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My Microbes, a Social Network for Intestinal Bacteria

Not content with social networks to find friends, social networks to group current friends, social networks to find dates, or pretty much any social network about a specific hobby or interest, researchers at the European Molecular Biology Laboratory bring us MyMicrobes, a social network for people with similar intestinal bacteria. Thankfully, MyMicrobes doesn’t have the end goal of sufferers finding their love match based on stomach flora, but rather, attempts to bring people together who have similar ailments so they can discuss their digestive health.

Aside from being based on intestinal bacteria, MyMicrobes is dissimilar from the garden variety social networking sites right from the signup process, as candidates for the site are then expected to provide a stool sample and pay a $2,100 cover to get said sample analyzed before they can become a member.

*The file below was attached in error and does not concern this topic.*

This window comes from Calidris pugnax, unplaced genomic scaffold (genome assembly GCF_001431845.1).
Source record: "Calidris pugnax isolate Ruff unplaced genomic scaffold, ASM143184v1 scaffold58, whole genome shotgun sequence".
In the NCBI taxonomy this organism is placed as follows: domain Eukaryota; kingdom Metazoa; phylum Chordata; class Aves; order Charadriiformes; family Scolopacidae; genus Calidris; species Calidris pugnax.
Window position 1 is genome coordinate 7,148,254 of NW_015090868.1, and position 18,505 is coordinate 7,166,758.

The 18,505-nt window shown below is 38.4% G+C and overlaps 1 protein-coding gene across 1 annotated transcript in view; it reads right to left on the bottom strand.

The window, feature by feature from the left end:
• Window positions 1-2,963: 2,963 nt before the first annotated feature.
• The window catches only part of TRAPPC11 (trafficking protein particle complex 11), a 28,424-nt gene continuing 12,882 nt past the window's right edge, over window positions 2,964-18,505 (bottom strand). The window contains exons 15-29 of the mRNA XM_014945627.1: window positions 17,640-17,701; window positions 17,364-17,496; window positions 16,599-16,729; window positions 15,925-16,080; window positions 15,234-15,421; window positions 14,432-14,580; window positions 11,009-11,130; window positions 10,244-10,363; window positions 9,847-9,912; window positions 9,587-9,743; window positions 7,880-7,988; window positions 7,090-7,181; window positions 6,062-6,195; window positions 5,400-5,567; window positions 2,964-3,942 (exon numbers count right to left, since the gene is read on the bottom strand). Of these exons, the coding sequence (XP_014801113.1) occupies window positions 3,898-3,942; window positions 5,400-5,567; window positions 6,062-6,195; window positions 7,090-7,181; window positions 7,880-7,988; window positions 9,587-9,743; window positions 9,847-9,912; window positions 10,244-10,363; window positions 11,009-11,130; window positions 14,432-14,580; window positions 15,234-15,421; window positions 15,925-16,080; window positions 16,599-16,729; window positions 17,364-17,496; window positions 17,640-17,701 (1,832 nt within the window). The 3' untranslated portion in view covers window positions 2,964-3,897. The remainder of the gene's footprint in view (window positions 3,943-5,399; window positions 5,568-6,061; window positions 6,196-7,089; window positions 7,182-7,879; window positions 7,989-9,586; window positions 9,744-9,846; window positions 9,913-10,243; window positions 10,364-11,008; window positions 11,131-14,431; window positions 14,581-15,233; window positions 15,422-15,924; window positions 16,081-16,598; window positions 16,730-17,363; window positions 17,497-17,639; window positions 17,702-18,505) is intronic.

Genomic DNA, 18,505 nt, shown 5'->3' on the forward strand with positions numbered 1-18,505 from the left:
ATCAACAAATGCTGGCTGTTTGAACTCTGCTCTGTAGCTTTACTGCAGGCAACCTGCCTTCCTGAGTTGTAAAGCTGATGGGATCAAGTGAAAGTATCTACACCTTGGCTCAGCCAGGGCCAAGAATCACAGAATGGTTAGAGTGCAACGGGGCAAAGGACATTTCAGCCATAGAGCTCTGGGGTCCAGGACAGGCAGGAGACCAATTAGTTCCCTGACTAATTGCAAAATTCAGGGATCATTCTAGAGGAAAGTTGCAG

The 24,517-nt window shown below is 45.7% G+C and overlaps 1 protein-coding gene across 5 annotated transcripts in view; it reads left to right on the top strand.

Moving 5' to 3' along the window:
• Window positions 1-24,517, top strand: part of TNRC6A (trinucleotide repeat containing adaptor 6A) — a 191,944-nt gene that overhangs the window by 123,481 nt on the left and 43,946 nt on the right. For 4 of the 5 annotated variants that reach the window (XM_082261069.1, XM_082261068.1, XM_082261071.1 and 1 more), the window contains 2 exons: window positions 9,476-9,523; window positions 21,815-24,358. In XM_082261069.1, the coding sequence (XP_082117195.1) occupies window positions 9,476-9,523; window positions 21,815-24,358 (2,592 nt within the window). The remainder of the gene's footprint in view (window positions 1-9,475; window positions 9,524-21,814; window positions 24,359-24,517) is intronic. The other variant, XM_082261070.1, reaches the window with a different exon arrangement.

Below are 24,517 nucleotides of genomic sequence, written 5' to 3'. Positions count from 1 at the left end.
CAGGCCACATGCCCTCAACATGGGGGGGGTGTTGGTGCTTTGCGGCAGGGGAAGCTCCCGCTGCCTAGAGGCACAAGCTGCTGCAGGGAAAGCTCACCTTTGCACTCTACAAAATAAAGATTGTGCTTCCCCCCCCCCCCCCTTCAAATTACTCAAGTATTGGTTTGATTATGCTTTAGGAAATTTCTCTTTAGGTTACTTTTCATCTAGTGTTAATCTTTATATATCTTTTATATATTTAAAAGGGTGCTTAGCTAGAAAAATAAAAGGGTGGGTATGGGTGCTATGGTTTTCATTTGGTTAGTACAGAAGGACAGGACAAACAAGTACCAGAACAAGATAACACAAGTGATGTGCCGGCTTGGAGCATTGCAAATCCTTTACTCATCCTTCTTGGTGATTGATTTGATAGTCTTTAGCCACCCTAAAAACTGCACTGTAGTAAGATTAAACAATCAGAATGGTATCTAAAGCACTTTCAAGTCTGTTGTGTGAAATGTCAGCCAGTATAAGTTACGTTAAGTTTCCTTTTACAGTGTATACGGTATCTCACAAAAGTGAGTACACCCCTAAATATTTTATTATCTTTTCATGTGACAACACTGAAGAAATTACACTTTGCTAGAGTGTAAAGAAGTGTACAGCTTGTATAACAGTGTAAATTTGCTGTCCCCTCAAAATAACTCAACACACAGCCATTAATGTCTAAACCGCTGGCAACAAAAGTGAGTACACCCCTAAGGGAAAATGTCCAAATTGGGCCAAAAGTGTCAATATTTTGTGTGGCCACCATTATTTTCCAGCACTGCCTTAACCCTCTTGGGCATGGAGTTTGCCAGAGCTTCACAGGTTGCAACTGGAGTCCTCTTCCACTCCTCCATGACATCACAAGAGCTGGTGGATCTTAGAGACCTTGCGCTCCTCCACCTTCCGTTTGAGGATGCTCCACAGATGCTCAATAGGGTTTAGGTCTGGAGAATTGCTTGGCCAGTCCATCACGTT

Once a member, users can share their gastrointestinal stories, something I can assure that people with stomach issues tend to do, as well as have a place to share diet tips. The researchers haven’t set up MyMicrobes simply for the joy of watching people with ailing stomachs get together and complain — they’re going to be watching and recording everyone’s stories in an attempt to gather and study the information provided.

The idea for the social network began when the team of researchers received a large amount of emails from people asking the team could help them their their stomach issues. So far, 120 people have signed up for MyMicrobes, but not all of them have returned their stool sample, which also means they haven’t paid the hefty $2,100 tag, so either mailing off one’s poop or paying $2,100 to do so seems to be likely deterrents to joining the network. Peer Bork, co-creator of MyMicrobes, said the network would require a minimum number of participants for it to function properly, so it is entirely possible that the network won’t reach that number, which would be unfortunate for the people who already dropped $2,100 to join.

(my.microbes via New Scientist)

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